January 6, 2012

Unemployment Dips in Major Metro Areas

citiesThe U.S. Bureau of Labor Statistics recently reported that of the 372 metropolitan areas measured, 351 have measurably lower unemployment rates than November 2010. Of the remaining 21 areas, 16 saw increased unemployment rates, and five held steady. Eight metro areas have reported unemployment rates above 15 percent. On the other side of the scale, 25 metro areas have reported rates of less than 5 percent. Within the non-farm payroll sector, over the last 12-month period, 239 areas saw employment increases, 127 experienced decreased employment levels, and six were stagnant.  Nationally, the unemployment rate fell 1.1 percent, over-the-year, from 9.3 percent to 8.2 percent.

Of the 49 largest metro areas (those with populations of at least one million people), the highest reported unemployment rates for November 2011 were in Las Vegas-Paradise, Nevada and Bernardino-Ontario, California (both at 12.5 percent). The lowest reported rate was reported in Minneapolis-St. Paul-Bloomington, Minnesota-Wisconsin (5.1 percent). Additionally, 48 of these areas saw an overall unemployment reduction of 2 percent or higher; the largest decrease being measured in Miami-Fort Lauderdale-Pompano Beach, Florida (2.5 percent). The only over-the-year increase was reported in Chicago-Joliet-Naperville, Illinois-Indiana-Wisconsin (0.6 percent).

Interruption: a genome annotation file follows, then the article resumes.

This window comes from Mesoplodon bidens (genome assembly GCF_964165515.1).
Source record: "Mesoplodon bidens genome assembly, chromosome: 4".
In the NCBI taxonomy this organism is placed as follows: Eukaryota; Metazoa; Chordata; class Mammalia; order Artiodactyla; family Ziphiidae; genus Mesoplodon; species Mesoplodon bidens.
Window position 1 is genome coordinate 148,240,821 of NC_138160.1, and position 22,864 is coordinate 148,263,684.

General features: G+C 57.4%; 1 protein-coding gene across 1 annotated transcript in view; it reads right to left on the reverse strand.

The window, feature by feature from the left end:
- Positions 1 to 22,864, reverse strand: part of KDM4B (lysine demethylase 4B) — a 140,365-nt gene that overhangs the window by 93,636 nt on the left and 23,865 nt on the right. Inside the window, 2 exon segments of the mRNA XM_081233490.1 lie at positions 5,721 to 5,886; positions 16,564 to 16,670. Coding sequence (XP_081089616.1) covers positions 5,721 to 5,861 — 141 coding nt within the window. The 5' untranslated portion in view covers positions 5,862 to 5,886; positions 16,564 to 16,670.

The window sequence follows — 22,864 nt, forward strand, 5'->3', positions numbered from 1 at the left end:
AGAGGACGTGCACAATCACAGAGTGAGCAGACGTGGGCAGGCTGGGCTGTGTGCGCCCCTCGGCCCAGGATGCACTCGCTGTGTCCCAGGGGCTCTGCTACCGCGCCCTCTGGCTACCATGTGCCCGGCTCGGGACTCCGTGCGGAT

Of the 36 metro areas with annual average employment levels over 750,000 workers, 31 recorded employment increases during the November 2010 to November 2011 period. The largest increases within this select group were reported in Houston-Sugar Land-Baytown, Texas (3.4 percent), San Jose-Sunnyvale-Santa Clara, California (3.3 percent), and Seattle-Tacoma-Bellevue, Washington (2.8 percent). The largest decreases were recorded in Indianapolis-Carmel, Indiana (0.7 percent), Atlanta-Sandy Springs-Marietta, Georgia (0.6 percent), Cleveland-Elyria-Mentor, Ohio (0.6 percent), and Charlotte-Gastonia-Rock Hill, North Carolina-South Carolina (0.2 percent).

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Rachel, writer for Recruiter.com, has graduate level work in literature and currently works in university administration.